Blowing up your wedding dress when your divorce is finalized raises several interesting questions. Would Collaborative Law have been a better option? What does it say about the issue of blame? And what does it say about the tailoring of the dress itself?

Starting with the last of these, there is no indication whatsoever in the news report from the Fort Worth Star Telegram that tailoring was an issue when 43-year-old Kimberly Santleben-Stiteler threw a divorce party and literally blew up her gown, using enough Tannerite explosive to make a “garage-size fireball.” The blast was reportedly heard, and felt, 15 miles away.

Her beef was not with her dressmaker. Apparently it was with her ex, to whom she had been married 14 years. The marriage was finally “put out of its misery” in a Texas courtroom the day before the fiery celebration. As her 40 guests looked on, Santleben-Stiteler detonated the garment by firing a rifle at it from a safe distance of 200 yards, on her father’s farm in the small town of Lacoste, about 25 miles west of San Antonio. She told reporters that when the glow of the giant orange explosion lit up her face, “waves of relief” flowed throughout her body.

What about the issue of blame? While there is no specific discussion in the news article about this topic, it seems Santleben-Stiteler may well have blamed the dissolution of the marriage, at least to some degree, on her ex. This supposition is based on the photo of her wearing a crown that says “I’m not with stupid.” People tend not to blame themselves for things, and she appears to be no exception.

In divorce, though, blaming your ex for everything, and yourself for nothing, is both commonplace and counterproductive. As Professor Jeffrey Kottler says in his book Beyond Blame: A New Way of Resolving Relationships, playing the “blame game” creates a vicious cycle that is damaging and very difficult to escape. The trick, he says, is to try and take an approach that is “more internal than external,” and embark on “an introspective process of accepting responsibility.”

This doesn’t mean everything is your fault. It means you are probably responsible for at least some things, and you will get further acknowledging those realities, rather than ignoring them completely, and taking the view that you are completely without contribution to the relationship break down — because this type of attitude does not sit well with family court judges, nor does it bode well with even your children.

But admitting that you played a part in your breakup, even if it’s a minority part, is not easy. That is why, just as the jails are full of  “innocent” people, family courts are full of “saints” who have never done anything wrong in their lives! Again, this is entirely natural. The very first pages of Dale Carnegie’s classic How to Win Friends and Influence People talk about how we don’t see our own faults. (He basically goes on to argue that if you want to win someone as a friend, try not to blame them for stuff — because they’ll never agree with you, and they’ll just get ticked off.)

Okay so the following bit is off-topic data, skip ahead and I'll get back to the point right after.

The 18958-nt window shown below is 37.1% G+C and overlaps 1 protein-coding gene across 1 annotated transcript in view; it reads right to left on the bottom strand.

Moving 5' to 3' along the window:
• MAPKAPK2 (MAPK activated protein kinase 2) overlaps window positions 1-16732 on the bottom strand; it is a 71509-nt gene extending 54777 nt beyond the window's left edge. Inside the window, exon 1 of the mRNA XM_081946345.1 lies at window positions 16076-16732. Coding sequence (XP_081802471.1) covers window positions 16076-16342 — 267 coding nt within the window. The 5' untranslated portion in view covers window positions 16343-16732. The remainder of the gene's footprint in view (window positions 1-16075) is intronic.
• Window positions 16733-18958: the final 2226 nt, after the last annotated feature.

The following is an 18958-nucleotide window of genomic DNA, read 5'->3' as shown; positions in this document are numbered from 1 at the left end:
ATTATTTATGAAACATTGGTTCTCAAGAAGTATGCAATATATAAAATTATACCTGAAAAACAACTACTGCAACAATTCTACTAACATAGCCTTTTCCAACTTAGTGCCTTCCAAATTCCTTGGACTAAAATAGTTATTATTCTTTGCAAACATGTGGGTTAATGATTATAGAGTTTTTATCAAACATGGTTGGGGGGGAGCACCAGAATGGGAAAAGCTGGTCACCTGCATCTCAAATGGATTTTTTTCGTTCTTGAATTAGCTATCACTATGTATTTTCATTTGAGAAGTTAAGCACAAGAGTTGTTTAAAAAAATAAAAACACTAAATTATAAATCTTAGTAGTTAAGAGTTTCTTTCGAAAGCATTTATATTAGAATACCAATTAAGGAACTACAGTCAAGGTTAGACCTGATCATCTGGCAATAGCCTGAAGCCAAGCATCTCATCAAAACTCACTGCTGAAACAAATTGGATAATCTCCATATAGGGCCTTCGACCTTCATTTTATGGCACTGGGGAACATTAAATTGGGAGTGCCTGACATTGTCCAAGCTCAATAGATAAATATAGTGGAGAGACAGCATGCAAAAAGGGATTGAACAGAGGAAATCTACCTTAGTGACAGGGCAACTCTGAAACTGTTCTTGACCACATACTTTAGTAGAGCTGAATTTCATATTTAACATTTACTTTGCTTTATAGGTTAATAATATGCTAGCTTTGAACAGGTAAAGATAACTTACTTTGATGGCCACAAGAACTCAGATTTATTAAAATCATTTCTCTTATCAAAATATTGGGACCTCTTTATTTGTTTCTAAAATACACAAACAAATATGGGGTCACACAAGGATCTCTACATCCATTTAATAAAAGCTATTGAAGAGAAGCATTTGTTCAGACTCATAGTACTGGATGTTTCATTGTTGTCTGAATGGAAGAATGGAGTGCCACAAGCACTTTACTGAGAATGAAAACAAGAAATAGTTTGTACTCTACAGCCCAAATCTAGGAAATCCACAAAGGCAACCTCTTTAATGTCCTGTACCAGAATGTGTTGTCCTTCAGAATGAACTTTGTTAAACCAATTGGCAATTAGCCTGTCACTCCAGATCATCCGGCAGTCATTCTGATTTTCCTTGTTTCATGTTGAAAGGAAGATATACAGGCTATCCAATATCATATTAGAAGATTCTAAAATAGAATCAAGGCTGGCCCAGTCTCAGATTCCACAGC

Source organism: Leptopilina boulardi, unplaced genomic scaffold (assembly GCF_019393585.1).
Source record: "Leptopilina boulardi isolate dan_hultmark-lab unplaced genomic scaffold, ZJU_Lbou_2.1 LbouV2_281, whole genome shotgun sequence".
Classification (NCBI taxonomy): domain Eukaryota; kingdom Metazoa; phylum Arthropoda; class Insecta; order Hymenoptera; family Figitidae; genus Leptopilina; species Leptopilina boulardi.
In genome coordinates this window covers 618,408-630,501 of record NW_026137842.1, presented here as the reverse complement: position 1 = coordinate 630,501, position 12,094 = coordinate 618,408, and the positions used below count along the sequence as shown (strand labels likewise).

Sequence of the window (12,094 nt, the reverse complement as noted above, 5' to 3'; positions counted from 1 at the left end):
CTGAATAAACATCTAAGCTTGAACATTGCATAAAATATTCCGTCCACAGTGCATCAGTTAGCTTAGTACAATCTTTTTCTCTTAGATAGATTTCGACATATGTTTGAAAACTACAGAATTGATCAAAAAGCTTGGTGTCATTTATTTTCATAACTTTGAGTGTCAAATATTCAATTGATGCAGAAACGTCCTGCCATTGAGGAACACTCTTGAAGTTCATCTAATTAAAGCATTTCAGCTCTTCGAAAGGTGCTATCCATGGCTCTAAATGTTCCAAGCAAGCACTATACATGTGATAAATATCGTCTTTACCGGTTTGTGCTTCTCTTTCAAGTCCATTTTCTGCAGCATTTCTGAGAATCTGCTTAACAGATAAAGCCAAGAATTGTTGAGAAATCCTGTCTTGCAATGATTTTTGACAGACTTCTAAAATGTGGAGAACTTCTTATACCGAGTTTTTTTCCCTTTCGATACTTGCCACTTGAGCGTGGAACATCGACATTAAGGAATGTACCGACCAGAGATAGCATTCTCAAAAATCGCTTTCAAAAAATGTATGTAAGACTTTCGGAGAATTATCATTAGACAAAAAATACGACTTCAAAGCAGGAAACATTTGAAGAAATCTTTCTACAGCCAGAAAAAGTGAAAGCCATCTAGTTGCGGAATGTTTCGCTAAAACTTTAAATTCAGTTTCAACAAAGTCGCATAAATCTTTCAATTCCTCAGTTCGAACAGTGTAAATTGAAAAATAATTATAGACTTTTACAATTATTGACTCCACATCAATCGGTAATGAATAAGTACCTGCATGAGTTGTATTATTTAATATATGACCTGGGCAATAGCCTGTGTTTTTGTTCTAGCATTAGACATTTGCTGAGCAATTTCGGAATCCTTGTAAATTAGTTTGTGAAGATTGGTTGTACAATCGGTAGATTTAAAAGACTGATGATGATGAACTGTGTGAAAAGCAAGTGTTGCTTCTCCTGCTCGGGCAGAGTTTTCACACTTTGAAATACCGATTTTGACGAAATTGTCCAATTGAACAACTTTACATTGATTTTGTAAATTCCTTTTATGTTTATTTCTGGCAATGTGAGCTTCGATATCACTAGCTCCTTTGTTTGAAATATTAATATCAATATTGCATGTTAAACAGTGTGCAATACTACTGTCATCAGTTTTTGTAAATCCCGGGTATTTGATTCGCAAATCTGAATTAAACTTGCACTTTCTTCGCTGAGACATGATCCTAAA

To illustrate, he recounts the awful story of murderer “Two Gun” Crowley who, while under police siege (which included teargas and machine gun attacks,) wrote a letter addressed “To whom it may concern.” As Carnegie describes it, “the blood flowing from his wounds left a crimson trail on the paper. In this letter Crowley said: ‘Under my coat is a weary heart, but a kind one — one that would do nobody any harm.’ He didn’t blame himself for anything. He was eventually sentenced to the electric chair. This is an extreme example, but it is an example nonetheless of the universal human foible of taking absolutely no responsibility for one’s actions.

Finally, what about Collaborative Law? It’s beauty is that it allows divorcing parties to bring in professionals right at the outset, including social workers/counsellors who can help the spouses move away from hardline positions — which are often based on the attitude of “nothing’s ever my fault” — and instead reach an early, cost-effective settlement. This helps avoid aggravating the children’s trauma, and bankrupting the parties with legal fees. After all, many say it is not the divorce itself that seriously harms kids — it’s the subsequent fight. Collaborative Law can help to sidestep that.

Then, perhaps, it won’t be necessary to detonate your dress. Or if you do decide to do that, maybe your ex can come join the party. It might be a good dress rehearsal (no pun intended) for future events where peace and co-operation are highly desirable, such as your kid’s graduation, or wedding.

True, there seems to have been some beneficial catharsis when Santleben-Stiteleres fired at her dress. “The explosion was huge,”  she said. “It was liberating pulling that trigger. It was closure for all of us.” However, there is definitely a less destructive, and certainly quieter, way to resolve your separation/divorce issues. With your children intact.

For advice on family and fertility law issues, contact Shirley Levitan.